• Pray this as a Breath Prayer* : Breath in slowly and repeat: Christ in me. Exhale slowly.
    Conclude with: The hope of God’s glory to come.
  • Faith Step
    Find ways to convey hope to someone who comes to your mind. Consider a card, phone call, text, or a gift left on the doorstep. Pray for them and tell them you are. Whatever God brings to your mind, share God’s hope with them.

In the book Just Imagine, chapter 10 challenges us to share faith, because the world needs good news. We tend to shy away from doing this. However, let’s consider that Faith Sharing is really all about relationship–our relationship with God and others. Sharing relationship is not intimidating. During this unusual time, let’s deepen our relationship with the Messiah born for us. And ask him how you might find simple ways of sharing that with someone who needs hope.

Just Imagining what can happen if we do,

What’s A Christian to Do?

What’s A Christian to Do?

God’s Hospitality is timeless, it’s throughout my writings in “Just Imagine”. Amid the pandemic and deep racial issues, I’m finding writings I labored over are teaching me, anew. As I encounter broken hearts, hardships, isolation, injustices, and view protests and lawlessness there is anger, fear and hopelessness.

Everyone shares an opinion about the disease, rights removed, economic destruction, communist threats, and emotional breakdowns. Divisiveness is everywhere, even among Christians. What’s a Christian to do?

Just this morning I read again:

A core piece of living as a Christian is being rooted and grounded in the love of God known fully in Christ Jesus and loving each other. …

…We must dispel any remnant of we/they mentality that lurks or lingers anywhere within our ministry. E. Stanley Jones says any such notion is “self-righteous pride, denoting a sense of being superior.” Peter had that flaw when he said, “Though they all fall away…I will never fall away.” This exposes an attitude not unlike the man who prayed. “I thank You, God that I am not a sinner like everyone else…” p.18

Scriptural stories reflect love for God, faith in God, and being loved by God conquering fear and brokenness. The most poignant; Jesus going to the cross. God loves all people of the world that deeply.

“We” who claim the name of Christ, no matter what “they” do and say, are called to lay down “any notion of self-righteous pride.” At the foot of the cross, we confess our own sinful nature, humble ourselves before the Triune God who loves all, asking the hard question: “What’s my part?”

Be still and listen! Breathe in the Holy Spirit, rise up, take the next step of loving God and loving neighbor. Just Imagining… what could happen if every Christian did that.

Imagining together,

What Is Welcome?

What Is Welcome?

Welcome has many uses.

  • Verb: We welcome others by helping each to feel at home when they are not at home, as Christ does us.
  • Noun: A cordial welcome to come be with us in church is a step toward coming and being with Jesus himself.
  • Adjective: And upon feeling at home with love from God and us, a most welcome response is to share that love with others.

Nearly every church thinks it is friendly and accepting of others, when in reality, few regularly exhibit pleasant, welcoming practices. God’s house is to be a place where love is dispersed among and dispensed through the family of God within. Many churches need to take on a different aroma of welcome and love that clings to all who enter—and God wants the fragrance to last.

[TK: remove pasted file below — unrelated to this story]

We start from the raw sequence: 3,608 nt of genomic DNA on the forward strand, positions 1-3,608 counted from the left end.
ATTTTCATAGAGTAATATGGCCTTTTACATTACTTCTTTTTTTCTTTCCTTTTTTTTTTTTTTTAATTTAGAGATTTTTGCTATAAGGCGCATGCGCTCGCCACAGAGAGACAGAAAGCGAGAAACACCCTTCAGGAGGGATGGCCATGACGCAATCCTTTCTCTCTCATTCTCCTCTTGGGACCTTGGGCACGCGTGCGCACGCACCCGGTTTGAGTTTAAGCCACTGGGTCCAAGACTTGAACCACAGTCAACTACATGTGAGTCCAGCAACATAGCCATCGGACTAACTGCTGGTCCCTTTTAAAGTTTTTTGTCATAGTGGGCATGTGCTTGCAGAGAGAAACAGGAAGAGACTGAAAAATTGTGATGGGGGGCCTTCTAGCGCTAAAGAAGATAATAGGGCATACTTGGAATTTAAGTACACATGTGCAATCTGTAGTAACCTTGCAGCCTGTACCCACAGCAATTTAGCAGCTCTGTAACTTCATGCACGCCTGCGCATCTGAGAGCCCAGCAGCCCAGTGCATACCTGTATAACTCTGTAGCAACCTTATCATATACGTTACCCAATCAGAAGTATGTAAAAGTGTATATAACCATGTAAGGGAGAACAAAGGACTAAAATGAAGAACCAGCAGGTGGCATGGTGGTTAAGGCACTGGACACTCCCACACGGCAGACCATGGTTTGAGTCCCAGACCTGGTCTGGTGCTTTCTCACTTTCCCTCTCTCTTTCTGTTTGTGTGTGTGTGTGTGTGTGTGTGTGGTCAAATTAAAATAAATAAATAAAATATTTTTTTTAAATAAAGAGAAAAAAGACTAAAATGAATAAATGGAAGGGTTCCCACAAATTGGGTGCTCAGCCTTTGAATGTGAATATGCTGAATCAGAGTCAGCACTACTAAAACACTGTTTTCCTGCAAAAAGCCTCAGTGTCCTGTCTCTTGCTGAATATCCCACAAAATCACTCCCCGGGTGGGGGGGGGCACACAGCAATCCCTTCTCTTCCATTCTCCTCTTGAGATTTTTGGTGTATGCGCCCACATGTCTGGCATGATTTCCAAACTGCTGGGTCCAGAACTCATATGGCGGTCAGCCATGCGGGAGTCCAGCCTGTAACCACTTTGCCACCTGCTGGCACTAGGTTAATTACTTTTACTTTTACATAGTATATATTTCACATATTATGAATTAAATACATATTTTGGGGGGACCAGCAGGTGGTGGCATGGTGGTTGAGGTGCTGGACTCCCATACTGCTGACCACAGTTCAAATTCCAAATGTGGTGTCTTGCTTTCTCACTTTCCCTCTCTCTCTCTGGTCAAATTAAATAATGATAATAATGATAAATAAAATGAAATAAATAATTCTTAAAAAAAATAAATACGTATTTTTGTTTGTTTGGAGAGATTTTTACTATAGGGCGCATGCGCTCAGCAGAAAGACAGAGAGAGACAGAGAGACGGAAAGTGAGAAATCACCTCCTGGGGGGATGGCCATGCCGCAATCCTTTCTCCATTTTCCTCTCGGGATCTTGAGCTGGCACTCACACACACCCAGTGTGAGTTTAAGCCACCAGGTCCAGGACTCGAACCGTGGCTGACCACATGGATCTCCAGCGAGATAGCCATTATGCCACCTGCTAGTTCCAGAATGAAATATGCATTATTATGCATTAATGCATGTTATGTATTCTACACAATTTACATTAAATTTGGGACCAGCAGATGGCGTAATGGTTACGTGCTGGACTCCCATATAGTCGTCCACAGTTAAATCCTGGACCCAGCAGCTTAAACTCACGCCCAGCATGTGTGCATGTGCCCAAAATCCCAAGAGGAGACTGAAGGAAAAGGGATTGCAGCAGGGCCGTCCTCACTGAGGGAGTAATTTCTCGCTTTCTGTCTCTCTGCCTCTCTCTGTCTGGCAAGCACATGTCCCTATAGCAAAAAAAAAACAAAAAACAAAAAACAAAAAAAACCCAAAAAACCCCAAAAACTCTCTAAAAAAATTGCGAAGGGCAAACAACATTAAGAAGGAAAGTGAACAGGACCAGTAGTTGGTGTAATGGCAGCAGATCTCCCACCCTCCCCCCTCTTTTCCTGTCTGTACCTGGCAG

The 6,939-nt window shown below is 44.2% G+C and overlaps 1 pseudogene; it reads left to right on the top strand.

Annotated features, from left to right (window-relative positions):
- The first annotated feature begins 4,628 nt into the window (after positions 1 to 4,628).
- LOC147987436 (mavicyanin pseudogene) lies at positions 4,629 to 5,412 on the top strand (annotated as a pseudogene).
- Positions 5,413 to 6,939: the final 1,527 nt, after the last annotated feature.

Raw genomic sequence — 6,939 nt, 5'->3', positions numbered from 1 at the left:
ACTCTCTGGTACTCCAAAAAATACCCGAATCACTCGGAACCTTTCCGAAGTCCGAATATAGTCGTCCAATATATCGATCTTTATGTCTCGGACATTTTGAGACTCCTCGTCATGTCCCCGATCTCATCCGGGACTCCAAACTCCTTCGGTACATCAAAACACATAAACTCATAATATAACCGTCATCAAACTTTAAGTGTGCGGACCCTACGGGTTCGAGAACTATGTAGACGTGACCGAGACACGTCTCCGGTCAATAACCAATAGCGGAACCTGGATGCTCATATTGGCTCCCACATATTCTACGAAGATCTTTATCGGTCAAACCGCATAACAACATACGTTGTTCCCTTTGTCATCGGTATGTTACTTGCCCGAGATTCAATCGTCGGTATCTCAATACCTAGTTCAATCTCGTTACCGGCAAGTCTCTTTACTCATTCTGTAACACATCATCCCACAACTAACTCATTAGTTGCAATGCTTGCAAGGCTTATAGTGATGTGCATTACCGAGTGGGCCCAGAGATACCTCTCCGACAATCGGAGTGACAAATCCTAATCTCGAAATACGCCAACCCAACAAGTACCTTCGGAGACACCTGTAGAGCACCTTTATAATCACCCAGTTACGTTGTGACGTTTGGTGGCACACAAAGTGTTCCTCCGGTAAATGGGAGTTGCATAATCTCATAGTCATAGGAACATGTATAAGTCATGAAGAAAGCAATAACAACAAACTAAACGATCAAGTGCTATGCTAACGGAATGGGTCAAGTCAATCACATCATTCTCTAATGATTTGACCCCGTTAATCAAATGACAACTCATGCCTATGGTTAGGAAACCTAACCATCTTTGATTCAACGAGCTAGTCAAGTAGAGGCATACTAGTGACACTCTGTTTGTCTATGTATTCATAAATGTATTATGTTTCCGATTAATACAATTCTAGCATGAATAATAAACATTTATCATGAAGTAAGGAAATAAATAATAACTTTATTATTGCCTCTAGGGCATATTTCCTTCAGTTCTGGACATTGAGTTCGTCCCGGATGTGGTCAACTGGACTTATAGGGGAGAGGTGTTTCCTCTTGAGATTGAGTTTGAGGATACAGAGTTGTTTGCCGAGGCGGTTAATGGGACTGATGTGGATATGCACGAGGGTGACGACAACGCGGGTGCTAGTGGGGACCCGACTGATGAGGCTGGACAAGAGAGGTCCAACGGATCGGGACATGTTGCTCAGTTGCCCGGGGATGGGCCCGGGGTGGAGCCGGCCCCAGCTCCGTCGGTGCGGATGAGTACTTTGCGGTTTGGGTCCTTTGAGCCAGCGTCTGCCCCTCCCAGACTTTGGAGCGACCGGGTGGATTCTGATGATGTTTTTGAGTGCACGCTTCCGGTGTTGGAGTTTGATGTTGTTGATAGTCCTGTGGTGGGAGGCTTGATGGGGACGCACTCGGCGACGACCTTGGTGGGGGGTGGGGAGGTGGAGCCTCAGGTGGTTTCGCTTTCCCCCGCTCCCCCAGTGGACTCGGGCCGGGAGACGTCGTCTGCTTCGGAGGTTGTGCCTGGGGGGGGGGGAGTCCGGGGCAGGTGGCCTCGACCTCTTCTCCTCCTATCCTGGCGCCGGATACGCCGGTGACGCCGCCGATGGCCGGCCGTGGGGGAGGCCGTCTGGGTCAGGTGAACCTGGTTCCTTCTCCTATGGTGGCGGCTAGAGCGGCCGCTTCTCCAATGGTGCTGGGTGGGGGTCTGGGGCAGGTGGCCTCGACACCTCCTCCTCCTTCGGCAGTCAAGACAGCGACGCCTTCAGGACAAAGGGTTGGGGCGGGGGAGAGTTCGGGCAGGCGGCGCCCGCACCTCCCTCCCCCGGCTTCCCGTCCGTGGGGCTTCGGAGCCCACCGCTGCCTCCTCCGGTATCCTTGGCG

...take on a different aroma of welcome and love that clings to all who enter—and God wants the fragrance to last.

Come experience God’s love

It is an exercise in futility to sing, teach, and preach about a God of love if our places of worship are not settings that say to all people, “Welcome. Come experience God’s love.” While we tend to love and care for each other in our congregations, we need to focus on those who are not part of a church family. We must continually evaluate whether outsiders feel welcome in our churches.

Cindy, Bruce, and their family were new in the community. Hoping to rebuild their lives, they realized that being in God’s house with God’s people was an important part of the foundation. Many attempts to find a promising church had failed. And when they drove into the parking lot of the big yellow-brick church, they were not excited.

But after entering the building, their spirits began to rise. Several people greeted them with wholehearted acceptance. Cindy and Bruce felt God’s presence; God had embraced them. Within a very few minutes, their eyes met and said, “This is it!” The welcome they had received helped them sense they were home.

“This is it!” The welcome they had received helped them sense they were home.

An intentional welcome plan

Churches that represent the body of Christ should pull out all the stops to establish an operative ministry of inclusion. All people are to receive a warm welcome and to feel at home. This will not happen effectively and consistently without an intentional plan and trained persons in place. Whether folks come on their own initiative as visitors, are brought by someone as guests, or are members who have been absent or disconnected for some time, they are to be and feel wanted. Aware that others want them there is affirmation that God wants them there.